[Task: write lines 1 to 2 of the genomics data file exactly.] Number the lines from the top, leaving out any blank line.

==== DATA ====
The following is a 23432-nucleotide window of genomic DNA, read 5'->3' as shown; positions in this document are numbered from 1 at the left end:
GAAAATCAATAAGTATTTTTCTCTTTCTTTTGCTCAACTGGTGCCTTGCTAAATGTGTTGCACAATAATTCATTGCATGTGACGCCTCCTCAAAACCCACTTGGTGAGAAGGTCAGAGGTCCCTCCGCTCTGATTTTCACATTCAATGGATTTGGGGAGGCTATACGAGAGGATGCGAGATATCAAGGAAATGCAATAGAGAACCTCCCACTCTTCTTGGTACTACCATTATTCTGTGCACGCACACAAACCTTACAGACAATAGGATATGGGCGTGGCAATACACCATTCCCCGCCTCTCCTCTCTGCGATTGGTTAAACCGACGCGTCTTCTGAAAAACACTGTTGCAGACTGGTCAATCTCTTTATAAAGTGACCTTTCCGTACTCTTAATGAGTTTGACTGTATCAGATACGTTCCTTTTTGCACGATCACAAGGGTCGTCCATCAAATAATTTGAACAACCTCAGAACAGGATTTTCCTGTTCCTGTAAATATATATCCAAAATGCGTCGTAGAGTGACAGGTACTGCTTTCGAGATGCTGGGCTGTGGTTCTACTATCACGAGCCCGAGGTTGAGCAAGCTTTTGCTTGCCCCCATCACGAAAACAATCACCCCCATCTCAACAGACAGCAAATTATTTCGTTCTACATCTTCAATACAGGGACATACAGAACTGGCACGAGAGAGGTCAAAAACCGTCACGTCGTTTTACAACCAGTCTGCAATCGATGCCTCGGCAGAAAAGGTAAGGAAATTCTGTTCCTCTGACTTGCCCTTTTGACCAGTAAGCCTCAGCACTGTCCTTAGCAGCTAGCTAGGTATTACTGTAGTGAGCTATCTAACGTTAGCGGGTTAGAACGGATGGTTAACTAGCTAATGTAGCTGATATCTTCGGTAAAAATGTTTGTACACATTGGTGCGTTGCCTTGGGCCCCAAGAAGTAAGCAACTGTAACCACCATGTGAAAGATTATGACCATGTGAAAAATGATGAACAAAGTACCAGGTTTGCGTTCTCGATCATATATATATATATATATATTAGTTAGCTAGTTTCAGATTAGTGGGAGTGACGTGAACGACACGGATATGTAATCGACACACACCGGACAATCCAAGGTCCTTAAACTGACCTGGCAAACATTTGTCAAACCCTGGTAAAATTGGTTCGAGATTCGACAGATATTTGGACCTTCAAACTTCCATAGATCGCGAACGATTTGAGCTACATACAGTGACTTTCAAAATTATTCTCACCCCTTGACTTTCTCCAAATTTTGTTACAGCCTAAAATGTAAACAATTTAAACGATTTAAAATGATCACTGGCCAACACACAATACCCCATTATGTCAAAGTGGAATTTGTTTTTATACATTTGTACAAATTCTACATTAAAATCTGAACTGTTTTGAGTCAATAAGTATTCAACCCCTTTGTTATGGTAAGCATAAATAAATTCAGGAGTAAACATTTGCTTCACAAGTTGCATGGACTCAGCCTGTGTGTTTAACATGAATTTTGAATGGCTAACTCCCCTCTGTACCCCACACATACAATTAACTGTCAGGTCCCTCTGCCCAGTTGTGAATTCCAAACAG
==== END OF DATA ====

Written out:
The following is a 23432-nucleotide window of genomic DNA, read 5'->3' as shown; positions in this document are numbered from 1 at the left end:
GAAAATCAATAAGTATTTTTCTCTTTCTTTTGCTCAACTGGTGCCTTGCTAAATGTGTTGCACAATAATTCATTGCATGTGACGCCTCCTCAAAACCCACTTGGTGAGAAGGTCAGAGGTCCCTCCGCTCTGATTTTCACATTCAATGGATTTGGGGAGGCTATACGAGAGGATGCGAGATATCAAGGAAATGCAATAGAGAACCTCCCACTCTTCTTGGTACTACCATTATTCTGTGCACGCACACAAACCTTACAGACAATAGGATATGGGCGTGGCAATACACCATTCCCCGCCTCTCCTCTCTGCGATTGGTTAAACCGACGCGTCTTCTGAAAAACACTGTTGCAGACTGGTCAATCTCTTTATAAAGTGACCTTTCCGTACTCTTAATGAGTTTGACTGTATCAGATACGTTCCTTTTTGCACGATCACAAGGGTCGTCCATCAAATAATTTGAACAACCTCAGAACAGGATTTTCCTGTTCCTGTAAATATATATCCAAAATGCGTCGTAGAGTGACAGGTACTGCTTTCGAGATGCTGGGCTGTGGTTCTACTATCACGAGCCCGAGGTTGAGCAAGCTTTTGCTTGCCCCCATCACGAAAACAATCACCCCCATCTCAACAGACAGCAAATTATTTCGTTCTACATCTTCAATACAGGGACATACAGAACTGGCACGAGAGAGGTCAAAAACCGTCACGTCGTTTTACAACCAGTCTGCAATCGATGCCTCGGCAGAAAAGGTAAGGAAATTCTGTTCCTCTGACTTGCCCTTTTGACCAGTAAGCCTCAGCACTGTCCTTAGCAGCTAGCTAGGTATTACTGTAGTGAGCTATCTAACGTTAGCGGGTTAGAACGGATGGTTAACTAGCTAATGTAGCTGATATCTTCGGTAAAAATGTTTGTACACATTGGTGCGTTGCCTTGGGCCCCAAGAAGTAAGCAACTGTAACCACCATGTGAAAGATTATGACCATGTGAAAAATGATGAACAAAGTACCAGGTTTGCGTTCTCGATCATATATATATATATATATATTAGTTAGCTAGTTTCAGATTAGTGGGAGTGACGTGAACGACACGGATATGTAATCGACACACACCGGACAATCCAAGGTCCTTAAACTGACCTGGCAAACATTTGTCAAACCCTGGTAAAATTGGTTCGAGATTCGACAGATATTTGGACCTTCAAACTTCCATAGATCGCGAACGATTTGAGCTACATACAGTGACTTTCAAAATTATTCTCACCCCTTGACTTTCTCCAAATTTTGTTACAGCCTAAAATGTAAACAATTTAAACGATTTAAAATGATCACTGGCCAACACACAATACCCCATTATGTCAAAGTGGAATTTGTTTTTATACATTTGTACAAATTCTACATTAAAATCTGAACTGTTTTGAGTCAATAAGTATTCAACCCCTTTGTTATGGTAAGCATAAATAAATTCAGGAGTAAACATTTGCTTCACAAGTTGCATGGACTCAGCCTGTGTGTTTAACATGAATTTTGAATGGCTAACTCCCCTCTGTACCCCACACATACAATTAACTGTCAGGTCCCTCTGCCCAGTTGTGAATTCCAAACAG